Oracle TSAM Framework: The framework is the data collection engine. It is an independent layer working between Tuxedo infrastructure and other TSAM components. This module is responsible for run time metrics collection, alert evaluation and monitoring policy enforcement.
Oracle TSAM Plug-in: An extensible mechanism invoked by the Oracle TSAM Framework. The Oracle TSAM Agent provides default plug-ins to send data to the LMS (Local Monitor Server), and then to the Oracle TSAM Manager. The plug-in allows custom plug-in to be hooked to intercept the metrics. The default plug-in communicates with LMS with share memory. Application will not be blocked at metrics collection point.
You can develop your own plug-ins for additional data processing. A customized plug-in can be linked to an existing plug-in chain, or replace the default plug-in.
Local Monitor Server (LMS): The LMS is an Oracle Tuxedo system server. The Oracle TSAM default plug-in sends data to the LMS. The LMS then passes the data to the Oracle TSAM Manager in HTTP protocol. LMS is required on each Tuxedo machine if the node need to be monitored.
The Oracle TSAM Manager is built on J2EE technology. It includes following components:
Oracle TSAM Data Server: The data server is responsible for:
accepting data from the LMS and store them into database
accepting requests from representation layer and does data processing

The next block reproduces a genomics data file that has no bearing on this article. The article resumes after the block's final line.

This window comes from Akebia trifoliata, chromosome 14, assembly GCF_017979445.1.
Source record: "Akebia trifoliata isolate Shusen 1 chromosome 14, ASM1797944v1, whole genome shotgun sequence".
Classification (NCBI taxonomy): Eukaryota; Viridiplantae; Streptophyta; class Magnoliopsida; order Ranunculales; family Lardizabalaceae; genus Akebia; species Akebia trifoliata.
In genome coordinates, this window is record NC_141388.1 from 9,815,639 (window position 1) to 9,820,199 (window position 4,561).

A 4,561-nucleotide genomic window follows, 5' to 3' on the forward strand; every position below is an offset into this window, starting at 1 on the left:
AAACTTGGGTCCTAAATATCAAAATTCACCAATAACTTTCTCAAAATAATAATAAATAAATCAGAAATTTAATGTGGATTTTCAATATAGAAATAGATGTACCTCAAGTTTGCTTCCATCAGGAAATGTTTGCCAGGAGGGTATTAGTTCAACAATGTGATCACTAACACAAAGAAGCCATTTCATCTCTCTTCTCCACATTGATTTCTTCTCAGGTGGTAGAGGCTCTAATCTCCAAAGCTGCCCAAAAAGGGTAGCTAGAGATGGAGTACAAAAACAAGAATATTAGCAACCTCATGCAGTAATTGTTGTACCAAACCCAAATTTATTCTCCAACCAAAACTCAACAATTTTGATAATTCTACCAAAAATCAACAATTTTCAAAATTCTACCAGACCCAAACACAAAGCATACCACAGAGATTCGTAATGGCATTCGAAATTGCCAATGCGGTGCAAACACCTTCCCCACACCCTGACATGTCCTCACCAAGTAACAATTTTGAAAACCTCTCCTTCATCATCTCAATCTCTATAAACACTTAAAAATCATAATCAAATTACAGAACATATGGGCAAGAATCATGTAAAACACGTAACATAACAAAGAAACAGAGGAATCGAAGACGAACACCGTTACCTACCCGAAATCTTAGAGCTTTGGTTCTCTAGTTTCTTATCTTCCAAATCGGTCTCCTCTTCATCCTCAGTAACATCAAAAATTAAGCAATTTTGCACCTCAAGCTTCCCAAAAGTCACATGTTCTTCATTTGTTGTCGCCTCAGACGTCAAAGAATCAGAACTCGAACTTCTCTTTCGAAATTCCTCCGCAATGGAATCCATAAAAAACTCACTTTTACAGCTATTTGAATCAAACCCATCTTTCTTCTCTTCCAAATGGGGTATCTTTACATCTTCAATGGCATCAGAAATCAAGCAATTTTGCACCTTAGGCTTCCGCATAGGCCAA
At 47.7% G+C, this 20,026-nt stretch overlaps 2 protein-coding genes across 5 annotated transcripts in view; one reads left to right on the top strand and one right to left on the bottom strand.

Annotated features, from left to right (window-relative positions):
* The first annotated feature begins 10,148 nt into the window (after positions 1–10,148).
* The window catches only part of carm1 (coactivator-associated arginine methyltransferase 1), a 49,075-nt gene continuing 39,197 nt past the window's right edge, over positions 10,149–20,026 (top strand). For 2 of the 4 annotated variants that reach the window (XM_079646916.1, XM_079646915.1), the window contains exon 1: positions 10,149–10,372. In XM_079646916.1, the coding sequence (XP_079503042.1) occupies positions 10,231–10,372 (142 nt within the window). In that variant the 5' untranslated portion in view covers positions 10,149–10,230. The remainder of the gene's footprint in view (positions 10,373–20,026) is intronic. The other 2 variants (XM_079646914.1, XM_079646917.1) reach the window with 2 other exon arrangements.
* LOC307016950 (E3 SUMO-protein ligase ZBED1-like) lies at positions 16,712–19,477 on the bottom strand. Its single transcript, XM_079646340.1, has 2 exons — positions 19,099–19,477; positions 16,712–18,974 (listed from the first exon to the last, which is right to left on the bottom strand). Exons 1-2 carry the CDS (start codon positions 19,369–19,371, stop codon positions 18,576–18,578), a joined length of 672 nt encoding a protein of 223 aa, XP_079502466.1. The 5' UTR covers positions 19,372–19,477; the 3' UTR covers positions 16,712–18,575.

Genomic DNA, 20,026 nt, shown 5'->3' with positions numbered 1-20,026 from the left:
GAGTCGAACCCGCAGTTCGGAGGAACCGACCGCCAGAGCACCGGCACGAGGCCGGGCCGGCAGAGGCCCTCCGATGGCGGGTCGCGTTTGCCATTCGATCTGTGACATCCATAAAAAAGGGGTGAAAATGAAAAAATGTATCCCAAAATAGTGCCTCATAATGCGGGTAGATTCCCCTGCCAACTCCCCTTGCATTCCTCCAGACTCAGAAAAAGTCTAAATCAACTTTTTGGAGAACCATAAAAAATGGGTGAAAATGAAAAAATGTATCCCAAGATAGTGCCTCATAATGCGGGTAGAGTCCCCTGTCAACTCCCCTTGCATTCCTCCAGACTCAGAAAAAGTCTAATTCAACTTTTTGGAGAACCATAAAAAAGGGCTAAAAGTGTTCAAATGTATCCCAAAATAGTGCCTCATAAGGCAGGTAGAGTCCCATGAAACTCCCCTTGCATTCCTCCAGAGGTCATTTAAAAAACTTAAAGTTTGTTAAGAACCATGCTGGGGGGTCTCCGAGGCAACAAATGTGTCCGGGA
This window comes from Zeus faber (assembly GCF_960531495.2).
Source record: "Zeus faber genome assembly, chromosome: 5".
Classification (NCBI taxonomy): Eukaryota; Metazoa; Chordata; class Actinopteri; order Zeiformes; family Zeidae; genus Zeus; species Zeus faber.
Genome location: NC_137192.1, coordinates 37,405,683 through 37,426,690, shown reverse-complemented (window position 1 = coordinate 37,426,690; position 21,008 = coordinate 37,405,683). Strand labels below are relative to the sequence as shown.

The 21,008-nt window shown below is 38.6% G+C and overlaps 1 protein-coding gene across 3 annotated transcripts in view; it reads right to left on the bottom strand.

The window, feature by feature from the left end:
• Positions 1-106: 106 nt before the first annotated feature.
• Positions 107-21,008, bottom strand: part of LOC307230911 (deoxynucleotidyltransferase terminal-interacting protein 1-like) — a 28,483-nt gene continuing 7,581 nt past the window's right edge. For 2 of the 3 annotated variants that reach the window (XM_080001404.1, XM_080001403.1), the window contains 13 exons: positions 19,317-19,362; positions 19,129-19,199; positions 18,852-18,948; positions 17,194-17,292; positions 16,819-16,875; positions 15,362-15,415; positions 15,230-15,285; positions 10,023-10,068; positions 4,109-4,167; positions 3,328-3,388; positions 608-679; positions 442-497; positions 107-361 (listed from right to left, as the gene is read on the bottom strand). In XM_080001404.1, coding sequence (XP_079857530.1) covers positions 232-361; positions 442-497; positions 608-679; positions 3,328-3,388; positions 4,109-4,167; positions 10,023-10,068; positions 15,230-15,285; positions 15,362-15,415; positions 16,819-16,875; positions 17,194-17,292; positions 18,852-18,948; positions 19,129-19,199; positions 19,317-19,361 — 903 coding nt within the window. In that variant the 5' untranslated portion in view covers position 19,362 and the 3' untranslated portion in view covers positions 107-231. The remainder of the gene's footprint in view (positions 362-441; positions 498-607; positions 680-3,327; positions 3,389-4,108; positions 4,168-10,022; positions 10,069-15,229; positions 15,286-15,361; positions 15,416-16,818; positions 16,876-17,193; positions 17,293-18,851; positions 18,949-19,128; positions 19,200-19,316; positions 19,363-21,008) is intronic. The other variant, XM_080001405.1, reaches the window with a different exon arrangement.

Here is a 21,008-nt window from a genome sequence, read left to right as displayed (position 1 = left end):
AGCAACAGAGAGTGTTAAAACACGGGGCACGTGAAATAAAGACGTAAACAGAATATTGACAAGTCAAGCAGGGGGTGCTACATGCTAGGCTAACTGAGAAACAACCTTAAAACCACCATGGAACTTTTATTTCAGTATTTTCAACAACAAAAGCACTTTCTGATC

communicating with LMS for configuration instructions.
Oracle TSAM Console: The Oracle TSAM presentation layer. It is a J2EE Web application and can be accessed via a compatible Web browser. After logging on to the Oracle TSAM Console, you have access to full Oracle TSAM functionality.
Tuxedo is typically used by a client program (not necessarily a Tuxedo client process) that calls a service to perform a business computing logic scenario. The service implementation is completely transparent to the caller. This type of middleware transparency provides many benefits for development, deployment, and system administration. However, from a monitoring perspective, it is difficult for the end user or administrator to figure out what happens “behind the scene”. Oracle TSAM call path monitoring helps to alleviate this problem.
Call Path Tree Definition
A simple Tuxedo application call triggers a set of service invocations. The involved services constitute a tree (“call path tree”). A call path tree strictly defines the following factors:
What type of services are involved to perform the initial service request.
The service invocation depth (that is, the depth of the call path tree).
The service invocation sequence. For example, client A calls SVC1. SVC1 calls SVC2 and SVC3.
Call transportation. The edge (how information is sent and received) of a call path tree represents the transportation information from caller to service provider. It could be an IPC queue, BRIDGE connection or DOMAIN connection. The elapse time used for each transportation is also recorded.
Call path metrics. Lots of metrics are available during the message propagation within Tuxedo system, such as the message size, execution status, transaction and CPU consumption etc.